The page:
5/12 Williams, The Grand Canyon, and stink butt camp
The morning was indeed frigid and the warm bed kept us from the road north to the Grand Canyon until 7 am. We didn’t see the sunrise over the big river in it’s deep red cradle but we were early enough to have the Rim trail mostly to ourselves for the morning. What can I say about the big great cleft that would be new? This was mrs. a-go-go’s first visit so I’ll let her photos make their excited disbelieving overwhelming describing.
Later we took the park shuttle to the end of the line at Hermit’s Rest and walked more of the Rim Trail back toward the main park village. By this time, after lunch, the crowds were upon us. Nothing like the summer rush I’m sure, but still a bit trying. People get pushy, and impatient. It’s a really special place so I understand so many coming to see it but it makes me worry about how many of us hairless house apes there are. On the plus side, we listened to German, Korean, Portuguese, Hindi, Italian, French, Japanese, and a mess of languages and accents we could never recognize. Jeepers, the world comes here…and almost gets along without arguments and tension.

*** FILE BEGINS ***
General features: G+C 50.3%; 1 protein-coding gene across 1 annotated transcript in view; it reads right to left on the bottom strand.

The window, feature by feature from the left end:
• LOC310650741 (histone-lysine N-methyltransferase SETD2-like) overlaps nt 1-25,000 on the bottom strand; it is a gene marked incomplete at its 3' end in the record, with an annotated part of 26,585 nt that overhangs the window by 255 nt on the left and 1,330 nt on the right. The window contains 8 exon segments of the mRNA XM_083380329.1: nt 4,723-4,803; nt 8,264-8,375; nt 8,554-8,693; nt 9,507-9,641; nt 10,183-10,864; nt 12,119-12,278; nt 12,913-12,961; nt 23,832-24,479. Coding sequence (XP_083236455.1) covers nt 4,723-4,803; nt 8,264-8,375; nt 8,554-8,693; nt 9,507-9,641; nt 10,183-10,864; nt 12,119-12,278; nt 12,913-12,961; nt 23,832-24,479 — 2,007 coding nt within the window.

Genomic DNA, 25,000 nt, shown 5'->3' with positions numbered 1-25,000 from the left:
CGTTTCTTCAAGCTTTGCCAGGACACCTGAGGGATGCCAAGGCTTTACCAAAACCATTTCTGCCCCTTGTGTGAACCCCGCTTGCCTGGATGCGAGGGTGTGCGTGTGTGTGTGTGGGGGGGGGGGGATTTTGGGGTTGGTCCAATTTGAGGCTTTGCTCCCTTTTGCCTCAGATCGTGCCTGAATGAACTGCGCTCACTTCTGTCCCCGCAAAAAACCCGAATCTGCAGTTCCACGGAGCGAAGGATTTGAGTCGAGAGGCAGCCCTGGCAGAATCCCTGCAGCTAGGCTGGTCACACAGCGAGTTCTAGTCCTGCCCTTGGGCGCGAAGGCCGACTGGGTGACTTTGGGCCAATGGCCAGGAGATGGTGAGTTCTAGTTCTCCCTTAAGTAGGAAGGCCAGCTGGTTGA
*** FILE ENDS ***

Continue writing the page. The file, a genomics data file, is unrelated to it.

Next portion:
By 1pm we were walked out. Back to our hot car on an hour-long shuttle ride, and we were on our way to Flagstaff and Oak Creek Canyon north of Sedona, AZ. The weather south of the canyon was a little daunting with short flurries of big raindrops and sheets of distant rain hanging from big white anvils. Flagstaff briefly confused our directions and we had a quick glimpse of the old town where we’ll have to visit on another trip. I had hoped to score a campsite at a tent-only campground north of Sedona. Rodney did his best to grip the road on the twisting Oak Creek Canyon Road as we scanned the brown signs for Manzanita Campground. Full!? Really!? On a Wednesday afternoon? Well, the camp-out season starts early in the red rocks of Sedona. So we backtracked to another campground that is heavily used (and I mean USED) and frequented by lots of RVs. I won’t mention the camp’s real name, but we call it stink butt. We took a site for two nights in spite of the stinky pit toilets that waft the valley with a grey brown smell and the badly abused surroundings. We needed a place to stay so we could do some hiking in the area and stink butt would have to do. The local inns were way out of our budget so we sucked it up and decided to accept what was available. Chiggers can’t be boozers, and our day peering into and across the Grand Canyon left us needing dinner and a dry tent. Yes, a few more spatterings of rain fell, but we were dry for the night; dry but with wrinkled stink-noses and the headlights and “mon-back” calls of the late arriving RVs until midnight stilled everything but the hum of the pit toilets’ stink-vent fans.